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Should Teen Be Alone with Boyfriend?
Q: Is it okay for my 15-year-old daughter to be in her room with her boyfriend if the door is left open? Should I let them have the living room and go into my room to watch television? I would never leave them alone in the house. She is my only child, so this is the first time I've gone through this as a parent. I want to give her space, but also let her know that there are boundaries.
A: Your question is informed by a sensitivity to your daughter's feelings and the knowledge that adolescents need limits and boundaries. Allow them to socialize with each other in any room of your house, with the exception of her bedroom. You don't have to "get lost" in your own home so your daughter can be alone with her boyfriend. Unless there is a particular reason why they would need to be in her bedroom together(e.g. working on schoolwork that involved them using the only computer in your home, which was in her room), I'd make it clear that she and her boyfriend are welcome to share each other's company anywhere else in the house but her room.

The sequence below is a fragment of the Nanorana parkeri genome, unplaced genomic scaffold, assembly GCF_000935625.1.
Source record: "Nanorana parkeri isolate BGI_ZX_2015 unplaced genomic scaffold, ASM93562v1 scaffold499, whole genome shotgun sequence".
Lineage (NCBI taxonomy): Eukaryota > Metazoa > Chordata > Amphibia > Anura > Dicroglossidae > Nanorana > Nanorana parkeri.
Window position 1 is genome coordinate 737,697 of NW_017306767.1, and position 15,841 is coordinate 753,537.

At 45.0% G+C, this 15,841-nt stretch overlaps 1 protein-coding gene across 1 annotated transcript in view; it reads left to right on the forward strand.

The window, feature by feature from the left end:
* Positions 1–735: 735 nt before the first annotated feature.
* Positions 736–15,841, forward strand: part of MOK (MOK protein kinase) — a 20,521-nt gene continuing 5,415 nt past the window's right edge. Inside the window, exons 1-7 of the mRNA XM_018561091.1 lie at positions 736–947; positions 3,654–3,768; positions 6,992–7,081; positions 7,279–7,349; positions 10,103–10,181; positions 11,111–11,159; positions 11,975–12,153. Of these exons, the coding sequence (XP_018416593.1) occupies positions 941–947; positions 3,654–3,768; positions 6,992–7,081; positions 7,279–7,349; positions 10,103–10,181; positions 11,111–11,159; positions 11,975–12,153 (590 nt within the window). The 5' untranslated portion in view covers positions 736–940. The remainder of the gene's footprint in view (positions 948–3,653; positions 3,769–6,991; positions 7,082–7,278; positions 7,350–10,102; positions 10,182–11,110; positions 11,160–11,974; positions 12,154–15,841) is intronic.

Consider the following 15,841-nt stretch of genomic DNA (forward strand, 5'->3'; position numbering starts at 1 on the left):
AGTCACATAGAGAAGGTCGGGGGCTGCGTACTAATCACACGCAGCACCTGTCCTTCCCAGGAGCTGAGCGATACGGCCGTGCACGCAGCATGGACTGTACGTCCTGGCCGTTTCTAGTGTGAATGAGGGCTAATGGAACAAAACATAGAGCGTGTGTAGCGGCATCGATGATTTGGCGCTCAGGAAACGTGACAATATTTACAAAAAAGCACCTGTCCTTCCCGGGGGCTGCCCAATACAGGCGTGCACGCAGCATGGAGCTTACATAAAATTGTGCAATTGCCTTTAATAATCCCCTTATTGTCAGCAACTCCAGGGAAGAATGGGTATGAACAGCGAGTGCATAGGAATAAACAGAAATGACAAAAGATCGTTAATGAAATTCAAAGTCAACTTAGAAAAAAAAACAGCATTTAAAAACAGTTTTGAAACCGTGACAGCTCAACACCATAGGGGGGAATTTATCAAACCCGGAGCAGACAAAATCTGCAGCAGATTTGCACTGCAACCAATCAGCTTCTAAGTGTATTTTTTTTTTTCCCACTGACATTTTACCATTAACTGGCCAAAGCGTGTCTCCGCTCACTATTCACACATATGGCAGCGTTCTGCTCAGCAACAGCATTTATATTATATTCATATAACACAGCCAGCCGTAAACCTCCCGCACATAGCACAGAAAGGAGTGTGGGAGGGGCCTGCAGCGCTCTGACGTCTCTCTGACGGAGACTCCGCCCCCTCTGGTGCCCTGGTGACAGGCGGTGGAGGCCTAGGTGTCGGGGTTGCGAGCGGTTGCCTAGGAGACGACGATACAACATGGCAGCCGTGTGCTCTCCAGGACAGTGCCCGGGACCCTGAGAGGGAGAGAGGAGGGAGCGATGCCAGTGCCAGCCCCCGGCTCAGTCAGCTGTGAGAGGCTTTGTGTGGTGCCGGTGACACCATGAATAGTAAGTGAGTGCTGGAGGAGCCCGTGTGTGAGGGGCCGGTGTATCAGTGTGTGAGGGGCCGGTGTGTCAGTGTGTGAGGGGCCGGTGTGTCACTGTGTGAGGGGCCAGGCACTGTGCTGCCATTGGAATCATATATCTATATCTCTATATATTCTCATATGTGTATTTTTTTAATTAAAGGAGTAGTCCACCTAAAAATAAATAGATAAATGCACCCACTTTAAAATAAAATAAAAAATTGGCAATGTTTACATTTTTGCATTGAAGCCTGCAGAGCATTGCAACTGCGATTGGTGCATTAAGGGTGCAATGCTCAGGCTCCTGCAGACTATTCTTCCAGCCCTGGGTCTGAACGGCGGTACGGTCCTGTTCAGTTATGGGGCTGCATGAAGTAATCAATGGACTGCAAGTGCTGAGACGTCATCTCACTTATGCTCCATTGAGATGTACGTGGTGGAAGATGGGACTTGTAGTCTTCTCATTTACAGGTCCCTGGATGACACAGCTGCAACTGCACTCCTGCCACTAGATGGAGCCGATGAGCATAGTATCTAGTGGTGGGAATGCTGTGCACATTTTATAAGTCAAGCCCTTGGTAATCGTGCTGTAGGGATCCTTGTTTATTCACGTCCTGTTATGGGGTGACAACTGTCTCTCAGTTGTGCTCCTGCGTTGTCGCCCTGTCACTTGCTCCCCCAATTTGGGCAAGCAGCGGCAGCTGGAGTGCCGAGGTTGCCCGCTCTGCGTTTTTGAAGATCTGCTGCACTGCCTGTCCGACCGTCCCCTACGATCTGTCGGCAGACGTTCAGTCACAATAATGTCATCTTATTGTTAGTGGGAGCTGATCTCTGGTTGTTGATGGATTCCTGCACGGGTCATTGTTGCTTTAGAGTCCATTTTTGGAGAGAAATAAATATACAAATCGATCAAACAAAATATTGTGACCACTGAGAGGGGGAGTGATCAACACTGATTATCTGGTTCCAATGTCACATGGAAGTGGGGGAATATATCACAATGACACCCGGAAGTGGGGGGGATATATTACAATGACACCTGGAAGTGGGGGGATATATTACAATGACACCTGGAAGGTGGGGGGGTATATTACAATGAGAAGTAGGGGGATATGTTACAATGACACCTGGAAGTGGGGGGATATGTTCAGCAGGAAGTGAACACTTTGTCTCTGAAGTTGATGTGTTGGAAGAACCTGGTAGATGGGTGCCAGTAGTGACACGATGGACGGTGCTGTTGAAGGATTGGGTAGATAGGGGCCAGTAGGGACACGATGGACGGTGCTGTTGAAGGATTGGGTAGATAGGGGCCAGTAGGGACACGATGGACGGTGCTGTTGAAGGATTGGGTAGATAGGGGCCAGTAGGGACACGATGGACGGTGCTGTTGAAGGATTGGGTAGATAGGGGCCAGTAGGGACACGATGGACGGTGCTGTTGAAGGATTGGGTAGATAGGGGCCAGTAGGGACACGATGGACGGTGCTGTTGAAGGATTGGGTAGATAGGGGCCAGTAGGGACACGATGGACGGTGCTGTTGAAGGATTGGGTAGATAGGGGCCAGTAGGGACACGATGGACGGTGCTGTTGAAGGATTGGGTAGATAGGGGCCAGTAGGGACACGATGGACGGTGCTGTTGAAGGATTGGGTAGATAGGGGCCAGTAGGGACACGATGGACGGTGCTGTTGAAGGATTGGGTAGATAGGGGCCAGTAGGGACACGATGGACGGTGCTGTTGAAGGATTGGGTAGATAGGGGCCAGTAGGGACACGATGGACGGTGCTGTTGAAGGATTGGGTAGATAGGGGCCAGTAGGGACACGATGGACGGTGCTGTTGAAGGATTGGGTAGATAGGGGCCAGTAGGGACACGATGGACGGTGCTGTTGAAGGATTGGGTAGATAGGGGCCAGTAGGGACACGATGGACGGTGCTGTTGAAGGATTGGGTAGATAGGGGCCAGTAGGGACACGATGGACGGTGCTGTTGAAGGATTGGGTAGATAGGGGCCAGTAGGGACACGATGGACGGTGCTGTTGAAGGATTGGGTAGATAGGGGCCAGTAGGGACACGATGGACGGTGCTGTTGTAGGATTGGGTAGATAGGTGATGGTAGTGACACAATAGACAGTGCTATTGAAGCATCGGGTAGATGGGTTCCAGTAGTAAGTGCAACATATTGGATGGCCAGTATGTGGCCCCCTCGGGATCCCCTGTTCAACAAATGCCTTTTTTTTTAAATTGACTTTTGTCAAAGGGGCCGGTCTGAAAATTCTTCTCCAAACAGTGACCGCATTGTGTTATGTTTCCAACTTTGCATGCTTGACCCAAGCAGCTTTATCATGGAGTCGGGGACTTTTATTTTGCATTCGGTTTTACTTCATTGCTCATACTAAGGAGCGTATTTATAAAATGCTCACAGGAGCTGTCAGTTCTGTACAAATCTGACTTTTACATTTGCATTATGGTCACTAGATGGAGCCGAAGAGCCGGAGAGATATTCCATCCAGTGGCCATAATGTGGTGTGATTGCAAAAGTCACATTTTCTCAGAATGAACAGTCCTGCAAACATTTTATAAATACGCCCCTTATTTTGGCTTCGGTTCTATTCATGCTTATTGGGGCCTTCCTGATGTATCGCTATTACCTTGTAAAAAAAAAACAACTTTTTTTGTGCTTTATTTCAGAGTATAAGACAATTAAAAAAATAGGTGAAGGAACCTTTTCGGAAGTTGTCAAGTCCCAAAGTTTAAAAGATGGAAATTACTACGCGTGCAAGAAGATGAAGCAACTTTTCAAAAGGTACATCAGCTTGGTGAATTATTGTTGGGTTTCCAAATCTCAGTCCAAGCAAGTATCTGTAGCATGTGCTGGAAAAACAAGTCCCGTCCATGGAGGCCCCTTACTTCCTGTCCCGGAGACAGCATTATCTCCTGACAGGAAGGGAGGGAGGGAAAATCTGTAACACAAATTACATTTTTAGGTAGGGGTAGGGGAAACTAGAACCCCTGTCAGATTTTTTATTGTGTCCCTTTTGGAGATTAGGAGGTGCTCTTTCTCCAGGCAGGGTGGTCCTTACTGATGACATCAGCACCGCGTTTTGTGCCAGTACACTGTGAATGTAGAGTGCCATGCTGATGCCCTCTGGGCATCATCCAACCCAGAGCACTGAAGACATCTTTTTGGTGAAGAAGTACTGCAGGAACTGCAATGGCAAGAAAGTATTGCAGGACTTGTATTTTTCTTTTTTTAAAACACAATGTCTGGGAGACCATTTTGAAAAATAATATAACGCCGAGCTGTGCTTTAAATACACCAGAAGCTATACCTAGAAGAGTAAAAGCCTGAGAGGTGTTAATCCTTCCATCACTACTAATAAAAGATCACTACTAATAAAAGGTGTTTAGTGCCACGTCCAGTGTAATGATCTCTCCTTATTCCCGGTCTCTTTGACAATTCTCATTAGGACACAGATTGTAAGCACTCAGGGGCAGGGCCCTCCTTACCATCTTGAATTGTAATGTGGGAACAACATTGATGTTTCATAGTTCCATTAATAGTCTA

If they are in her room together, it should be understood that the door would remain fully open. This rule is not based on your mistrust of her moral character, or a denial of her sexuality or need for privacy with her boyfriend. It's based upon the understanding that when she is in her room with her door closed, that's her way of telling you that she needs privacy for certain reasons. Under those circumstances, you will agree to knock on her door and ask if you may come in. Be considerate of her need for privacy when she is alone, but not when she's with her boyfriend.
Discuss your thoughts about this with her. Ask her what her feelings are and listen respectfully to her opinions. Don't condemn her if she disagrees with you. You may respectfully disagree about many issues and she must always hear the reasons behind your limits and boundaries, not just that she is forbidden to do something because you "said so." Thanks for writing.
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Carleton Kendrick has been in private practice as a family therapist and has worked as a consultant for more than 20 years. He has conducted parenting seminars on topics ranging from how to discipline toddlers to how to stay connected with teenagers. Kendrick has appeared as an expert on national broadcast media such as CBS, Fox Television Network, Cable News Network, CNBC, PBS, and National Public Radio. In addition, he's been quoted in the New York Times, Washington Post, Chicago Tribune, Boston Globe, USA Today, Reader's Digest, BusinessWeek, Good Housekeeping, Woman's Day, and many other publications.